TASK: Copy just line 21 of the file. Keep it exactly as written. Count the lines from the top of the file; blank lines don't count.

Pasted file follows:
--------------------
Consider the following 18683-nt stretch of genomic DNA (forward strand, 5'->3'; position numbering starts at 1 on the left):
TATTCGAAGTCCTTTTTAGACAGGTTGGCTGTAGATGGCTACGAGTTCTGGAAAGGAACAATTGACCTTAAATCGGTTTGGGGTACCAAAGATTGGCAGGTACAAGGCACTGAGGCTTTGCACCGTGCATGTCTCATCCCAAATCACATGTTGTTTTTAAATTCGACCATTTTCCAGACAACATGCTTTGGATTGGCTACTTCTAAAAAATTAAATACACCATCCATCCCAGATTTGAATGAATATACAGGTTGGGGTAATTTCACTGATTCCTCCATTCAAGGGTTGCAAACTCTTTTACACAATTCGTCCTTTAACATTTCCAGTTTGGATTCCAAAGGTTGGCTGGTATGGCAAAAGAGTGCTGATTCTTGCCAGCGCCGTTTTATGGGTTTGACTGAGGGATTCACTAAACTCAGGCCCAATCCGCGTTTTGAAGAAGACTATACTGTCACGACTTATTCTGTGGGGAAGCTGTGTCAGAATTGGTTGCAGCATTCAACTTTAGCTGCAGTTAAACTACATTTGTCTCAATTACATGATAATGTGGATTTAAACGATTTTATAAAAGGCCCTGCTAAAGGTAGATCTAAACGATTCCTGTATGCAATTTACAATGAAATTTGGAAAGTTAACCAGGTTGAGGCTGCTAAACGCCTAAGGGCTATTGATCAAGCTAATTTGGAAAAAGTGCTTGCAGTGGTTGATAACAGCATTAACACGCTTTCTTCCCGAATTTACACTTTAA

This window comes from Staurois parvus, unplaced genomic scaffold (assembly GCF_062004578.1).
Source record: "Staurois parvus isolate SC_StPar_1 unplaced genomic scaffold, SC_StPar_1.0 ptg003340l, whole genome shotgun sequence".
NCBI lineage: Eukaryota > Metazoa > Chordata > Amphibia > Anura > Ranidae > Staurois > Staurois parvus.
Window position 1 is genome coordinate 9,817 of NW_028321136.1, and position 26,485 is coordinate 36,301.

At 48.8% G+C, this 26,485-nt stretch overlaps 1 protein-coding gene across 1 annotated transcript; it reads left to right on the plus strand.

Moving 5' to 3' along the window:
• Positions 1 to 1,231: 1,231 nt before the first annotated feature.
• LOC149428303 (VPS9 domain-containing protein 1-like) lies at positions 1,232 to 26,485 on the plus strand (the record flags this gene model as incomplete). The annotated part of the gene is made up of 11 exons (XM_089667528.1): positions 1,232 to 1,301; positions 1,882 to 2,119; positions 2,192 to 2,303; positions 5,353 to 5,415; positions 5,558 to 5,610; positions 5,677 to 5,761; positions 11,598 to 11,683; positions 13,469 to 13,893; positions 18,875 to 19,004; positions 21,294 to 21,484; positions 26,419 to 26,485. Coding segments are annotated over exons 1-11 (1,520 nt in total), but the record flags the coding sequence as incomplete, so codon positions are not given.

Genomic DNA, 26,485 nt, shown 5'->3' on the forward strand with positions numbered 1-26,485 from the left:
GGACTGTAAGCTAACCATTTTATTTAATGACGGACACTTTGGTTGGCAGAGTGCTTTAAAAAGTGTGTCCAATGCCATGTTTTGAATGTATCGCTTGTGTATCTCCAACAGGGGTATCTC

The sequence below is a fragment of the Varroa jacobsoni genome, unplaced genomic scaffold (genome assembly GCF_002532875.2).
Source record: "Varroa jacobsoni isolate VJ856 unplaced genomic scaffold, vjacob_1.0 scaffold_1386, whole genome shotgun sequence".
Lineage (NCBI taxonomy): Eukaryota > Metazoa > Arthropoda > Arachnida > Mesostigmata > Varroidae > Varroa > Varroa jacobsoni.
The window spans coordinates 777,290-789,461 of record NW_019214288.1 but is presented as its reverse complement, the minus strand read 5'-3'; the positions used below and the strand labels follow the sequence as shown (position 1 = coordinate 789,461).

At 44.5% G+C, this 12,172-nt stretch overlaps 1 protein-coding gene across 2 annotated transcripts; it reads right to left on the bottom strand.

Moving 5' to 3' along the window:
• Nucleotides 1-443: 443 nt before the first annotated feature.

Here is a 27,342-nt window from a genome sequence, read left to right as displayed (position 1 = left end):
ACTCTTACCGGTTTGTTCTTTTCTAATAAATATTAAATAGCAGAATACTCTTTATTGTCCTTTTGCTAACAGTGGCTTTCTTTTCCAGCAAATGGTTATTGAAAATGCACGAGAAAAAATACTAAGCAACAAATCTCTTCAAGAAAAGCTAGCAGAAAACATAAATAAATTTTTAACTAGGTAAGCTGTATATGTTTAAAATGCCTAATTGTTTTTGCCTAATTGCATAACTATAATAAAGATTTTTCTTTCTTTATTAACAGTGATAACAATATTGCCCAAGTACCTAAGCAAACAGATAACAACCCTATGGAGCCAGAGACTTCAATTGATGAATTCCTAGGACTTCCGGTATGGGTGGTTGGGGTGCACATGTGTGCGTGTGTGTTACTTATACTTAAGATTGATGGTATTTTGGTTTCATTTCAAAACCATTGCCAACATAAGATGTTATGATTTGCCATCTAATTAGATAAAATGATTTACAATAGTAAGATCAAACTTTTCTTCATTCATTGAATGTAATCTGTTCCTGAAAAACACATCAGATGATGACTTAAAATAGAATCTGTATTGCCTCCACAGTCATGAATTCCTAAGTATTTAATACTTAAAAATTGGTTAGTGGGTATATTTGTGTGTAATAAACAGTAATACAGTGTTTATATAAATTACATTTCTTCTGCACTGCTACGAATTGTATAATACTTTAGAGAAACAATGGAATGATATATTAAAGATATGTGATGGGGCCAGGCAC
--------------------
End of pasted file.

ACTCTTACCGGTTTGTTCTTTTCTAATAAATATTAAATAGCAGAATACTCTTTATTGTCCTTTTGCTAACAGTGGCTTTCTTTTCCAGCAAATGGTTATTGAAAATGCACGAGAAAAAATACTAAGCAACAAATCTCTTCAAGAAAAGCTAGCAGAAAACATAAATAAATTTTTAACTAGGTAAGCTGTATATGTTTAAAATGCCTAATTGTTTTTGCCTAATTGCATAACTATAATAAAGATTTTTCTTTCTTTATTAACAGTGATAACAATATTGCCCAAGTACCTAAGCAAACAGATAACAACCCTATGGAGCCAGAGACTTCAATTGATGAATTCCTAGGACTTCCGGTATGGGTGGTTGGGGTGCACATGTGTGCGTGTGTGTTACTTATACTTAAGATTGATGGTATTTTGGTTTCATTTCAAAACCATTGCCAACATAAGATGTTATGATTTGCCATCTAATTAGATAAAATGATTTACAATAGTAAGATCAAACTTTTCTTCATTCATTGAATGTAATCTGTTCCTGAAAAACACATCAGATGATGACTTAAAATAGAATCTGTATTGCCTCCACAGTCATGAATTCCTAAGTATTTAATACTTAAAAATTGGTTAGTGGGTATATTTGTGTGTAATAAACAGTAATACAGTGTTTATATAAATTACATTTCTTCTGCACTGCTACGAATTGTATAATACTTTAGAGAAACAATGGAATGATATATTAAAGATATGTGATGGGGCCAGGCAC